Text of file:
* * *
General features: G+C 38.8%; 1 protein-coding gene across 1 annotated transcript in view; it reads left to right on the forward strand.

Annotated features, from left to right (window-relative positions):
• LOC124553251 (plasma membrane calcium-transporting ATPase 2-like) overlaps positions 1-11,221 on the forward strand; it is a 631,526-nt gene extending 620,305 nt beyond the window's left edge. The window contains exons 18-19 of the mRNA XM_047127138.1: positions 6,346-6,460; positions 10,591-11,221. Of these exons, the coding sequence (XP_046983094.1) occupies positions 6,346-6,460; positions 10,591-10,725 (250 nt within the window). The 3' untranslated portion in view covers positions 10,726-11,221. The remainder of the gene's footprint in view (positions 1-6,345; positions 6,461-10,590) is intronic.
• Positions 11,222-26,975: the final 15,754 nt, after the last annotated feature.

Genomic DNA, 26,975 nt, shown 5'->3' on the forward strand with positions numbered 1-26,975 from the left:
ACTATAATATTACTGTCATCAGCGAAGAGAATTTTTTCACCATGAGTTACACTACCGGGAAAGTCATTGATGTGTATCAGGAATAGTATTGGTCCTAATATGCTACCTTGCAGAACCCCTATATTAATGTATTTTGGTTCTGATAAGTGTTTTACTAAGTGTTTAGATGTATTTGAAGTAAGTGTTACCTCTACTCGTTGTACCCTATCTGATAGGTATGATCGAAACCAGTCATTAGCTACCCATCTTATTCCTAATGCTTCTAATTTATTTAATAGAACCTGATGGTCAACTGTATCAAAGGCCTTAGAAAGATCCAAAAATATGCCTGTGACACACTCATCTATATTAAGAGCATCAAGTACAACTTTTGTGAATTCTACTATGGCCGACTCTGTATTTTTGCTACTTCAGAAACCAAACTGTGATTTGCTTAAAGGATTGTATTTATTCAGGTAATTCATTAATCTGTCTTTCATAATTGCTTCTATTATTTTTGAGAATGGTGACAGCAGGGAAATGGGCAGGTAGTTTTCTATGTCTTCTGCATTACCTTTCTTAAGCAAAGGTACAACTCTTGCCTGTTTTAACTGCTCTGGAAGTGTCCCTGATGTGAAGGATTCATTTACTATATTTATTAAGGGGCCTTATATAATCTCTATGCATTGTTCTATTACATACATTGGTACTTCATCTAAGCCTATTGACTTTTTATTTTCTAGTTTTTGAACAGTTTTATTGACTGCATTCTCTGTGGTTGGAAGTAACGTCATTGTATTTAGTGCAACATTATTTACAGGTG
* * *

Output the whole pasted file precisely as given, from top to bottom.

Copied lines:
General features: G+C 38.8%; 1 protein-coding gene across 1 annotated transcript in view; it reads left to right on the forward strand.

Annotated features, from left to right (window-relative positions):
• LOC124553251 (plasma membrane calcium-transporting ATPase 2-like) overlaps positions 1-11,221 on the forward strand; it is a 631,526-nt gene extending 620,305 nt beyond the window's left edge. The window contains exons 18-19 of the mRNA XM_047127138.1: positions 6,346-6,460; positions 10,591-11,221. Of these exons, the coding sequence (XP_046983094.1) occupies positions 6,346-6,460; positions 10,591-10,725 (250 nt within the window). The 3' untranslated portion in view covers positions 10,726-11,221. The remainder of the gene's footprint in view (positions 1-6,345; positions 6,461-10,590) is intronic.
• Positions 11,222-26,975: the final 15,754 nt, after the last annotated feature.

Genomic DNA, 26,975 nt, shown 5'->3' on the forward strand with positions numbered 1-26,975 from the left:
ACTATAATATTACTGTCATCAGCGAAGAGAATTTTTTCACCATGAGTTACACTACCGGGAAAGTCATTGATGTGTATCAGGAATAGTATTGGTCCTAATATGCTACCTTGCAGAACCCCTATATTAATGTATTTTGGTTCTGATAAGTGTTTTACTAAGTGTTTAGATGTATTTGAAGTAAGTGTTACCTCTACTCGTTGTACCCTATCTGATAGGTATGATCGAAACCAGTCATTAGCTACCCATCTTATTCCTAATGCTTCTAATTTATTTAATAGAACCTGATGGTCAACTGTATCAAAGGCCTTAGAAAGATCCAAAAATATGCCTGTGACACACTCATCTATATTAAGAGCATCAAGTACAACTTTTGTGAATTCTACTATGGCCGACTCTGTATTTTTGCTACTTCAGAAACCAAACTGTGATTTGCTTAAAGGATTGTATTTATTCAGGTAATTCATTAATCTGTCTTTCATAATTGCTTCTATTATTTTTGAGAATGGTGACAGCAGGGAAATGGGCAGGTAGTTTTCTATGTCTTCTGCATTACCTTTCTTAAGCAAAGGTACAACTCTTGCCTGTTTTAACTGCTCTGGAAGTGTCCCTGATGTGAAGGATTCATTTACTATATTTATTAAGGGGCCTTATATAATCTCTATGCATTGTTCTATTACATACATTGGTACTTCATCTAAGCCTATTGACTTTTTATTTTCTAGTTTTTGAACAGTTTTATTGACTGCATTCTCTGTGGTTGGAAGTAACGTCATTGTATTTAGTGCAACATTATTTACAGGTG